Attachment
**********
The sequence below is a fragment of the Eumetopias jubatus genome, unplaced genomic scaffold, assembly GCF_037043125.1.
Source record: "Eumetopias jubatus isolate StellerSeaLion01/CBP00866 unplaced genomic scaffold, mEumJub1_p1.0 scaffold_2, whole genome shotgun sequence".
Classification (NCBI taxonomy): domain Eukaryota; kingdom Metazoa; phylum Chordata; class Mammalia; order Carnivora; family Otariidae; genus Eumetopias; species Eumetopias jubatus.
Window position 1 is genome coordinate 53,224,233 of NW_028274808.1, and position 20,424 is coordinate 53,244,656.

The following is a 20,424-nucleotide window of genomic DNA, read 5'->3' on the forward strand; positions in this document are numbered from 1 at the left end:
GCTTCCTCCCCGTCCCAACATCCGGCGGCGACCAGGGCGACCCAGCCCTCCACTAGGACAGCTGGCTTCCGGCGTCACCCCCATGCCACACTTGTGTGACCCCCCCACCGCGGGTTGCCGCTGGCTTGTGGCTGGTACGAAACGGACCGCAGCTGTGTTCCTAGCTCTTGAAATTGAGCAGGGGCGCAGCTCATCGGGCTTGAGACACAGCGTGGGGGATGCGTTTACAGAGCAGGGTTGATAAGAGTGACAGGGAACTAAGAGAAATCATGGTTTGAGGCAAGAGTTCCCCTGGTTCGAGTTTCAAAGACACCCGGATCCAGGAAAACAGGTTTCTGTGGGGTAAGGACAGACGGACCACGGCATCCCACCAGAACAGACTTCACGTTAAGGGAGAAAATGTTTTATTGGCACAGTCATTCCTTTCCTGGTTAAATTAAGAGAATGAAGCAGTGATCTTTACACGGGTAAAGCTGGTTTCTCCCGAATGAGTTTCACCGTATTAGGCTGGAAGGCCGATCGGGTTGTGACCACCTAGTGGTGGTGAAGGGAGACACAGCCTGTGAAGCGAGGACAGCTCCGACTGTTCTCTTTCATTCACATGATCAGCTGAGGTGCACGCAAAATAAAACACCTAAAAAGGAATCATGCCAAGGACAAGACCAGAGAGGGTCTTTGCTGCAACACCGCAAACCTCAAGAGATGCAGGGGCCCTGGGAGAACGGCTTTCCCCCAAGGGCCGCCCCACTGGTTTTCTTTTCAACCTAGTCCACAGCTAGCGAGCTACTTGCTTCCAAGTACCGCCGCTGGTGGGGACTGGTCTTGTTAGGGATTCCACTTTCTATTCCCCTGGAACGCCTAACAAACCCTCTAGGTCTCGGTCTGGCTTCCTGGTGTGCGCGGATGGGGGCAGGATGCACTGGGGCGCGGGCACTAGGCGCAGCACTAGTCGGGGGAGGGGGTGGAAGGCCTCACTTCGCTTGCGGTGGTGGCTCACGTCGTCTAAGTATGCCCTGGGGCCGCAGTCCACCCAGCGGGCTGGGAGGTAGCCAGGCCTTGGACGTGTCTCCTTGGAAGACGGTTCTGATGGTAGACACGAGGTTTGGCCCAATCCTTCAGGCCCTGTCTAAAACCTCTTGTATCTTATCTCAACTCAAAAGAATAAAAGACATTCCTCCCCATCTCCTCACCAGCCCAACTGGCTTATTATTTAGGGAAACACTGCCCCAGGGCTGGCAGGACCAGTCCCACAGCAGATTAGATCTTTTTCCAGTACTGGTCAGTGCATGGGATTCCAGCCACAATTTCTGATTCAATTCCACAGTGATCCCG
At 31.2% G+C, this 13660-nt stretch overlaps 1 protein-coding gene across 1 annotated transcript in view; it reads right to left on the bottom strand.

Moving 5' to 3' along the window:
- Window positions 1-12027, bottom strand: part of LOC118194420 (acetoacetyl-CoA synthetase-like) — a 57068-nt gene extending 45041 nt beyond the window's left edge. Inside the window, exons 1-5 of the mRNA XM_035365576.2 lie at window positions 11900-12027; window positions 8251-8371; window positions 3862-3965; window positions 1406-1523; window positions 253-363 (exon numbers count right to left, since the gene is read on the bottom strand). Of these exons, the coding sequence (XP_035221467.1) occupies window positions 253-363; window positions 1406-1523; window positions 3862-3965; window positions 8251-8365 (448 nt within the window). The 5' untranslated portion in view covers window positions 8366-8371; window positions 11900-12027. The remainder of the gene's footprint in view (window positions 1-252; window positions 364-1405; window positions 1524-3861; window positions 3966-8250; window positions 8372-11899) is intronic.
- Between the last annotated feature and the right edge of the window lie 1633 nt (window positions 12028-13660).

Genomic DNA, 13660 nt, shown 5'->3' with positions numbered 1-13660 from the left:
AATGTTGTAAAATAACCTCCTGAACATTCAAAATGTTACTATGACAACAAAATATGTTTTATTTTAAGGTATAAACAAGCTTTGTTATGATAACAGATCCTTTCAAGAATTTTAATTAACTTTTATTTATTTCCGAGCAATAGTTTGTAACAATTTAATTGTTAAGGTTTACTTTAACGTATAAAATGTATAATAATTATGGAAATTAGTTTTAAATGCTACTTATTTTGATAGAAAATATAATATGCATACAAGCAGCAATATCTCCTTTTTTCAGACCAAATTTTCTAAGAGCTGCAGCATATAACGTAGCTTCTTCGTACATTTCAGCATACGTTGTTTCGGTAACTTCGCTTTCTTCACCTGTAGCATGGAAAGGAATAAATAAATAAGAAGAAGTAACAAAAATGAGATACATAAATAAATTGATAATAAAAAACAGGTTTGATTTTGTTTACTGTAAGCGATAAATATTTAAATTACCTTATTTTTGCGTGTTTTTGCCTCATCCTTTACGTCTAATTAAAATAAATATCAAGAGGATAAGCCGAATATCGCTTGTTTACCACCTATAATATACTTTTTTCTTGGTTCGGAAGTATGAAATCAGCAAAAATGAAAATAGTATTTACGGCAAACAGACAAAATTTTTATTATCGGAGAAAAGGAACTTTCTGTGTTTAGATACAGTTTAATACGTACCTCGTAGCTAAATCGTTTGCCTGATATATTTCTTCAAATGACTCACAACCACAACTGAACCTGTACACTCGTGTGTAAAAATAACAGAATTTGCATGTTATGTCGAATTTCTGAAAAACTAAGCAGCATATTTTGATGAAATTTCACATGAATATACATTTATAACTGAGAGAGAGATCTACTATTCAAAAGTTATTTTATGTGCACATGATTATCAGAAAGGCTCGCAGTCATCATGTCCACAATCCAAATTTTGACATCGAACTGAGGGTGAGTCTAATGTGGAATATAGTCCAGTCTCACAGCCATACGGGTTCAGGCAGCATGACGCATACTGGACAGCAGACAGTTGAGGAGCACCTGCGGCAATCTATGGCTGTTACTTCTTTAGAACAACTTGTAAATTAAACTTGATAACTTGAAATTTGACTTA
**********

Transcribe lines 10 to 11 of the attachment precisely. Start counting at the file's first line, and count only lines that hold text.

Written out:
- Between the last annotated feature and the right edge of the window lie 1633 nt (window positions 12028-13660).

Genomic DNA, 13660 nt, shown 5'->3' with positions numbered 1-13660 from the left: